On October 30, 2015, the SEC adopted changes to crowdfunding rules. Thanks to the new rules, small companies looking to raise money will now be able to seek investments from small, non-accredited investors. Who are those “small, non-accredited investors”? They just happen to include the majority of American households.
Crowdfunding and the JOBS Act
Crowdfunding is an evolving method of raising capital that has recently been increasingly used to raise funds through the Internet to fund startups or specific projects. In April 2012, the Jumpstart Our Business Startups Act (the “JOBS Act”) became law. The JOBS Act is intended to encourage the funding of US small businesses by easing various securities regulations, and has had the effect of allowing the SEC to pursue crowdfunding rules that would expand access to investing in new ventures to the general public. Title III of the JOBS Act (the “crowdfunding section”) created a federal exemption under the securities laws so that crowdfunding can be used to offer and sell securities. In this vein, the “crowdfunding” section of the Act aims to make venture investing opportunities available to just about anyone.
Though the JOBS Act has been law since 2012, the SEC just adopted the final rules to permit companies to offer and sell securities through crowdfunding on October 30, 2015. And the rule is still not in effect; it is scheduled to take effect 180 days after it has been entered into the Federal Register, which will likely occur at the culmination of a 90-day review period.
Rules Aim to Include “Non-Accredited” Investors
Prior to the SEC’s new rules, complex and complicated underwriting was required for equity investing, and an investor had to be “accredited,” meaning that an investor had to meet the requirements for an “accredited investor” as set forth under Rule 501 of the SEC’s Regulation D. Generally, accredited investors include high net-worth individuals, banks, and other large corporations. Those “accredited investors” had access to complex and higher-risk investments such as venture capital, hedge funds, and angel investments, while “non-accredited” investors did not. Now, “non-accredited investors” (individuals who have a net worth of less than $1 million (including spouse) and who earned less than $200,000 annually ($300,000 with spouse) in the last two years) also have access to risky investments.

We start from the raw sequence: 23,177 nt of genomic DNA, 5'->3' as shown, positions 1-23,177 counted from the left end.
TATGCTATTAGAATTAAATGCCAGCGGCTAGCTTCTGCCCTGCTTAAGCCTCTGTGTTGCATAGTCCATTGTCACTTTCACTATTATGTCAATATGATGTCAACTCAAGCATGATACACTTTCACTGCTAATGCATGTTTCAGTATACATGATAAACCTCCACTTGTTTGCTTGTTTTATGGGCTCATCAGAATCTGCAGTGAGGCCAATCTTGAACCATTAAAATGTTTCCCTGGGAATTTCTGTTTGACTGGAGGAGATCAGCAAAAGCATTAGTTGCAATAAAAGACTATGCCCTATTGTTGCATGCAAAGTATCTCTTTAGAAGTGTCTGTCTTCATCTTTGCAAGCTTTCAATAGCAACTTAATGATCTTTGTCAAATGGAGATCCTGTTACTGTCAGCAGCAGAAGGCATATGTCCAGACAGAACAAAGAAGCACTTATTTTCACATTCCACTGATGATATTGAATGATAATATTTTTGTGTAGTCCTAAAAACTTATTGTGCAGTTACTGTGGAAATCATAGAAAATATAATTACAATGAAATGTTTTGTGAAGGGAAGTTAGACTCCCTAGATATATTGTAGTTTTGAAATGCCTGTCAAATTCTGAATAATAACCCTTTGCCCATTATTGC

As equity crowdfunding with non-accredited investors under Title III takes effect, increased crowdfunding of startups by everyday citizens is expected to occur. This should result in a remarkable amount of capital available to companies in their early stages.
Be Aware of the Limitations
There are important limitations to note. Startups and small businesses can raise up to $1,000,000 a year through this process, but are prohibited from raising more. Investors making less than $100,000 per year can invest the greater of $2,000 or 5% of their annual income. Investors who make more than $100,000 per year can invest up to 10% of their annual income. However, to keep companies transparent, significant disclosures are required, which should help non-accredited investors in making their investment choices a little less risky.
This document is intended for informational purposes only and is not legal advice or a substitute for consultation with a licensed legal professional in a particular case or circumstance.
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